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Anthony Asquith, Leslie Howard
Leslie Howard, Wendy Hiller, Wilfrid Lawson, Marie Lohr, Scott Sunderland, Jean Cadell, David Tree
Writing Credits:
George Bernard Shaw (play, scenario, dialogue), W.P. Lipscomb (scenario), Cecil Lewis (scenario)

He picked up a girl from the gutter - and changed her into a glamorous society butterfly!

Cranky Professor Henry Higgins (Leslie Howard) takes a bet that he can turn Cockney guttersnipe Eliza Doolittle (Wendy Hiller) into a "proper lady" in a mere six months in this delightful comedy of bad manners based on the play by George Bernard Shaw. This Academy Award-winning inspiration for Lerner and Loewe's My Fair Lady was directed by Anthony Asquith and star Howard, edited by David Lean, and scripted by Shaw himself. Criterion presents Pygmalion in a beautifully restored digital transfer.

Box Office:
$350 thousand.

Rated NR

Fullscreen 1.33:1
English Monaural
Not Closed-captioned
Supplements Subtitles:

Runtime: 95 min.
Price: $24.98
Release Date: 2/23/2010

Available As Part of “Academy Collection: The Envelope Please, Volume 1”

• Trailers


Panasonic 50" TH-50PZ77U 1080p Plasma Monitor; Sony STR-DG1200 7.1 Channel Receiver; Panasonic DMP-BD60K Blu-Ray Player using HDMI outputs; Michael Green Revolution Cinema 6i Speakers (all five); Kenwood 1050SW 150-watt Subwoofer.


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Pygmalion: Criterion Essential Art House Collection (1938)

Reviewed by Colin Jacobson (February 17, 2009)

In an interesting essay featured in a prior DVD's booklet, film critic David Ehrenstein wrote, "There's a saying that goes: A definition of an intellectual is someone who can listen to Rossini's 'William Tell Overture' without thinking of The Lone Ranger. Were that notion expanded to include anyone who can experience (George Bernard) Shaw's Pygmalion without humming the melodies of 'I Could Have Danced All Night' or 'I've Grown Accustomed to Her Face', millions more would fail the test."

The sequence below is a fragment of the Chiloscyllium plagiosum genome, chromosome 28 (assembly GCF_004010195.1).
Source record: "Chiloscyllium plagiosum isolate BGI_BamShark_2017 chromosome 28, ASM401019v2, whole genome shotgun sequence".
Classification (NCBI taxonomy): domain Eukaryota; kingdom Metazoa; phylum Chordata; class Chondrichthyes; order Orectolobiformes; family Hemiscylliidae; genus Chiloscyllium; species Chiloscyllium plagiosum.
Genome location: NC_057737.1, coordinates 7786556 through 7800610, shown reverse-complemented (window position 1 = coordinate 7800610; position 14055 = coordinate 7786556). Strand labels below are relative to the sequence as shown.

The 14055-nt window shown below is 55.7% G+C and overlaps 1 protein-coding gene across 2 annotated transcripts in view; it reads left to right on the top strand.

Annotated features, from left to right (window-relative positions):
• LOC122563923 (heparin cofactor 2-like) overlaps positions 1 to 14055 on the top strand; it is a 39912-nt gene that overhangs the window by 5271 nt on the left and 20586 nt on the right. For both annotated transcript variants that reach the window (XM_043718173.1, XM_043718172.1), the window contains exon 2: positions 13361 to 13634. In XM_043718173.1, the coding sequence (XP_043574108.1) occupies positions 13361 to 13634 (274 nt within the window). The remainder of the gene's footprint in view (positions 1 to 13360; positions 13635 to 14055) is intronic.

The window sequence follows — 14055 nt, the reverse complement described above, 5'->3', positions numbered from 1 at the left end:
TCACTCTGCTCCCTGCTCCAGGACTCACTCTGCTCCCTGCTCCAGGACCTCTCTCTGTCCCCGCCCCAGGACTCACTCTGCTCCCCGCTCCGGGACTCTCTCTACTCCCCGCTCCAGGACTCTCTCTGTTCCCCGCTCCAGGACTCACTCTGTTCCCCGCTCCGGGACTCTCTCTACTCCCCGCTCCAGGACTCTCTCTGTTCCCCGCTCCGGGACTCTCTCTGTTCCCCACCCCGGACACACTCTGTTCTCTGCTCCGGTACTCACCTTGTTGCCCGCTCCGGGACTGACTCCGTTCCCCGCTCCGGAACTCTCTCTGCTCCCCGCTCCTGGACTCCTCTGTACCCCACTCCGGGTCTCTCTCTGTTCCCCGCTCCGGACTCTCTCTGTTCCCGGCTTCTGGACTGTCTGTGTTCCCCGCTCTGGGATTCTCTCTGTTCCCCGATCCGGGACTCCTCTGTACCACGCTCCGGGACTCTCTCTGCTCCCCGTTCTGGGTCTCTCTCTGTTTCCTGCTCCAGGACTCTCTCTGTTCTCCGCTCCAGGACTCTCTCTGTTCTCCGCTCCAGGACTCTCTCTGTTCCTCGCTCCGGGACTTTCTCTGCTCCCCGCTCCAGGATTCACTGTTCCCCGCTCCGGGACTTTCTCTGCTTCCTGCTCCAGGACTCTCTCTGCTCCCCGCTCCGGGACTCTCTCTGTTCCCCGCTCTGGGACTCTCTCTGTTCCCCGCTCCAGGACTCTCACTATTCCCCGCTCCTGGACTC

Add me to that roster of failures. As I screened 1938's Pygmalion, I couldn't help but reflexively flash back to the musical wonders of 1964's My Fair Lady, the hit film based on Shaw's original. This occurred less because my familiarity with Lady is so great - I've seen it only a couple of times - but more because my memory of it is so fresh. I just took in Lady for the first time about two months before my initial screening of Pygmalion, so I retained a vivid impression of it.

As my review of Lady related, I found it surprisingly enjoyable, mainly because of the solid story behind the tale. Shaw created a fine piece with his semi-rags to riches fable, and it held up well even in the face of umpteen musical numbers; the songs in musicals are the reason I don't like the format, but I enjoyed Lady despite the excessive number of ditties.

Interestingly, Pygmalion largely answers a question I had about Lady and other musicals: how long would these suckers be if one removed all of the songs? About 95 minutes, apparently, since the action in Pygmalion seems to encompass virtually all of the non-musical moments found in Lady. In theory, that means the songs of that film occupied about 78 minutes of screen time. Hmm… that actually seems like too low an estimate, but it might be right.